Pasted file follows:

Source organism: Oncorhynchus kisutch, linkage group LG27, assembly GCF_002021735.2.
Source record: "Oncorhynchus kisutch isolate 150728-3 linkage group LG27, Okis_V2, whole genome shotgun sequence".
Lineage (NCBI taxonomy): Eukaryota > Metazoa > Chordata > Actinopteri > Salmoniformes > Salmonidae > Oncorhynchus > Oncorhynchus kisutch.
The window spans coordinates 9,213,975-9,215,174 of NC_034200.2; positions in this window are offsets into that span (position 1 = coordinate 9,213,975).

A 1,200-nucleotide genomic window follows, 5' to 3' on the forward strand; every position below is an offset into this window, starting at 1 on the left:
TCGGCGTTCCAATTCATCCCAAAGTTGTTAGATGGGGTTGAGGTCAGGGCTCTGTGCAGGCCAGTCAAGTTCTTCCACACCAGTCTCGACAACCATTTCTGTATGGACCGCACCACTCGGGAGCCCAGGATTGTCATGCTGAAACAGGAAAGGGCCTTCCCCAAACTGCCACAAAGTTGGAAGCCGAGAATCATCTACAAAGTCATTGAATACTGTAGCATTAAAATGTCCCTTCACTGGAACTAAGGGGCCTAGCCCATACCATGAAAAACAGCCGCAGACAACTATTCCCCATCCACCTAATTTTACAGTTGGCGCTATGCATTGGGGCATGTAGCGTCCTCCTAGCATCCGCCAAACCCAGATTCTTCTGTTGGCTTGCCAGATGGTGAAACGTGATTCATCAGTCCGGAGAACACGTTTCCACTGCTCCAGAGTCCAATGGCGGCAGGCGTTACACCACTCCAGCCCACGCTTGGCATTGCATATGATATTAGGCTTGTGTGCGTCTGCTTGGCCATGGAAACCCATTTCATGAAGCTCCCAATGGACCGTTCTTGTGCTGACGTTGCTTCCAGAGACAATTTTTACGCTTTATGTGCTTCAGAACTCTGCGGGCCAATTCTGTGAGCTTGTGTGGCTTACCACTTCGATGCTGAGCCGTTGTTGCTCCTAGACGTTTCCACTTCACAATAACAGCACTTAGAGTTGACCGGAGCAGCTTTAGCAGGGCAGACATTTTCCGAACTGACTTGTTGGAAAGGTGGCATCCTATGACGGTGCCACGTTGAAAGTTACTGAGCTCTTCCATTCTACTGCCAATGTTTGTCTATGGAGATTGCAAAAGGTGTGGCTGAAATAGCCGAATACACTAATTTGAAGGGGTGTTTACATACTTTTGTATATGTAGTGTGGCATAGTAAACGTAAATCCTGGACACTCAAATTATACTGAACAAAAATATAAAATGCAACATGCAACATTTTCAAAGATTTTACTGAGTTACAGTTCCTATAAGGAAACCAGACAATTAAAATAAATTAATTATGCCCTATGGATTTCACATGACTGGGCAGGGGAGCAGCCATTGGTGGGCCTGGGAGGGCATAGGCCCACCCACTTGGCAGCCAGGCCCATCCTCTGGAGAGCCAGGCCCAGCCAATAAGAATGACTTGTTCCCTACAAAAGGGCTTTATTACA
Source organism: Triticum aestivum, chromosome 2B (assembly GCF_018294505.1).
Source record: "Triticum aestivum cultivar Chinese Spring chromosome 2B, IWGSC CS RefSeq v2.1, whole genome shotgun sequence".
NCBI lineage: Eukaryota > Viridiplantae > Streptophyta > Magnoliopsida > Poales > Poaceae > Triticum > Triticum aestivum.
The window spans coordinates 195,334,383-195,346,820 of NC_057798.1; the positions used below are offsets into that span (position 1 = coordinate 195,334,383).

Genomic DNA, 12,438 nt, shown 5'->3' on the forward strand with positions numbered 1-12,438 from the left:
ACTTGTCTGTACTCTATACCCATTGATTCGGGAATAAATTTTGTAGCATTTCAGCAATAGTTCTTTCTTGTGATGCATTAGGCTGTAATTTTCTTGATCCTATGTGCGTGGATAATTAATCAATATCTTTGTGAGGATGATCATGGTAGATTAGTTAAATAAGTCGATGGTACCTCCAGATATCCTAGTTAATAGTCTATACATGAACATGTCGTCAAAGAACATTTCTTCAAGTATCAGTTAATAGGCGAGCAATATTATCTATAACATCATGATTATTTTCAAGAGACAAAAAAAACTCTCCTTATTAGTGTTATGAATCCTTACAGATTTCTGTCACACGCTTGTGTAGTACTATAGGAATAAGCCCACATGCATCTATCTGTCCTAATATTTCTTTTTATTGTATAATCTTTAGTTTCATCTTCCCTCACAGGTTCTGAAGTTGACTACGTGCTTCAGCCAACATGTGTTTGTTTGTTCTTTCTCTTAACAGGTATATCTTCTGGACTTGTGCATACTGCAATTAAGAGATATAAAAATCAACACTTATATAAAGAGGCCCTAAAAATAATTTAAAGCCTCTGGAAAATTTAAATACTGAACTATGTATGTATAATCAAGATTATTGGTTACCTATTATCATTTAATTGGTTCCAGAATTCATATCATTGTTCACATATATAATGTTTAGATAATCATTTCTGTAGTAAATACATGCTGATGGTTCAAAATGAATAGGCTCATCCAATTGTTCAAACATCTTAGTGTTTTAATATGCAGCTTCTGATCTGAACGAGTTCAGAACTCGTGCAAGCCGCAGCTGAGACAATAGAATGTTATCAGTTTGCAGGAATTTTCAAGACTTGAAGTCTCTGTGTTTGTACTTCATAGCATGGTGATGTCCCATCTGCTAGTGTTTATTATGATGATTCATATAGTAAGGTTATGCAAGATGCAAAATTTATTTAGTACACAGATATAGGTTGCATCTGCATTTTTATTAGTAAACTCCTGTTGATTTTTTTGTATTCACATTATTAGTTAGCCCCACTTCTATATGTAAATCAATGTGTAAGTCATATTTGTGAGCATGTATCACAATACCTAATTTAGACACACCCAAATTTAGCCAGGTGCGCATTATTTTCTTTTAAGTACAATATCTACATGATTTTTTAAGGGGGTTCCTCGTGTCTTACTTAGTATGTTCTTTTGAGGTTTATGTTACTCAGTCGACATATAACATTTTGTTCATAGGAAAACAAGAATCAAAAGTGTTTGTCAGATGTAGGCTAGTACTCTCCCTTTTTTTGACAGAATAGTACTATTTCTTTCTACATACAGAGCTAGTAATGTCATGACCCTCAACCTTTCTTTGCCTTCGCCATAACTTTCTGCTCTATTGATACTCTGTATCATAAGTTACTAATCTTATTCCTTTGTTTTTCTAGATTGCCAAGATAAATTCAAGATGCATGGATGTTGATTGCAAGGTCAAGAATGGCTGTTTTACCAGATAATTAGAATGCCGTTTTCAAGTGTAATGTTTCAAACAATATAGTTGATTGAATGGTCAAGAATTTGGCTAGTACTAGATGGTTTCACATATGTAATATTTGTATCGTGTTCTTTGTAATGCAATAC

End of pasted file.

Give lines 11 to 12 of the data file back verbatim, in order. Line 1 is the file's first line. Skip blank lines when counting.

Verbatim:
Genomic DNA, 12,438 nt, shown 5'->3' on the forward strand with positions numbered 1-12,438 from the left:
ACTTGTCTGTACTCTATACCCATTGATTCGGGAATAAATTTTGTAGCATTTCAGCAATAGTTCTTTCTTGTGATGCATTAGGCTGTAATTTTCTTGATCCTATGTGCGTGGATAATTAATCAATATCTTTGTGAGGATGATCATGGTAGATTAGTTAAATAAGTCGATGGTACCTCCAGATATCCTAGTTAATAGTCTATACATGAACATGTCGTCAAAGAACATTTCTTCAAGTATCAGTTAATAGGCGAGCAATATTATCTATAACATCATGATTATTTTCAAGAGACAAAAAAAACTCTCCTTATTAGTGTTATGAATCCTTACAGATTTCTGTCACACGCTTGTGTAGTACTATAGGAATAAGCCCACATGCATCTATCTGTCCTAATATTTCTTTTTATTGTATAATCTTTAGTTTCATCTTCCCTCACAGGTTCTGAAGTTGACTACGTGCTTCAGCCAACATGTGTTTGTTTGTTCTTTCTCTTAACAGGTATATCTTCTGGACTTGTGCATACTGCAATTAAGAGATATAAAAATCAACACTTATATAAAGAGGCCCTAAAAATAATTTAAAGCCTCTGGAAAATTTAAATACTGAACTATGTATGTATAATCAAGATTATTGGTTACCTATTATCATTTAATTGGTTCCAGAATTCATATCATTGTTCACATATATAATGTTTAGATAATCATTTCTGTAGTAAATACATGCTGATGGTTCAAAATGAATAGGCTCATCCAATTGTTCAAACATCTTAGTGTTTTAATATGCAGCTTCTGATCTGAACGAGTTCAGAACTCGTGCAAGCCGCAGCTGAGACAATAGAATGTTATCAGTTTGCAGGAATTTTCAAGACTTGAAGTCTCTGTGTTTGTACTTCATAGCATGGTGATGTCCCATCTGCTAGTGTTTATTATGATGATTCATATAGTAAGGTTATGCAAGATGCAAAATTTATTTAGTACACAGATATAGGTTGCATCTGCATTTTTATTAGTAAACTCCTGTTGATTTTTTTGTATTCACATTATTAGTTAGCCCCACTTCTATATGTAAATCAATGTGTAAGTCATATTTGTGAGCATGTATCACAATACCTAATTTAGACACACCCAAATTTAGCCAGGTGCGCATTATTTTCTTTTAAGTACAATATCTACATGATTTTTTAAGGGGGTTCCTCGTGTCTTACTTAGTATGTTCTTTTGAGGTTTATGTTACTCAGTCGACATATAACATTTTGTTCATAGGAAAACAAGAATCAAAAGTGTTTGTCAGATGTAGGCTAGTACTCTCCCTTTTTTTGACAGAATAGTACTATTTCTTTCTACATACAGAGCTAGTAATGTCATGACCCTCAACCTTTCTTTGCCTTCGCCATAACTTTCTGCTCTATTGATACTCTGTATCATAAGTTACTAATCTTATTCCTTTGTTTTTCTAGATTGCCAAGATAAATTCAAGATGCATGGATGTTGATTGCAAGGTCAAGAATGGCTGTTTTACCAGATAATTAGAATGCCGTTTTCAAGTGTAATGTTTCAAACAATATAGTTGATTGAATGGTCAAGAATTTGGCTAGTACTAGATGGTTTCACATATGTAATATTTGTATCGTGTTCTTTGTAATGCAATAC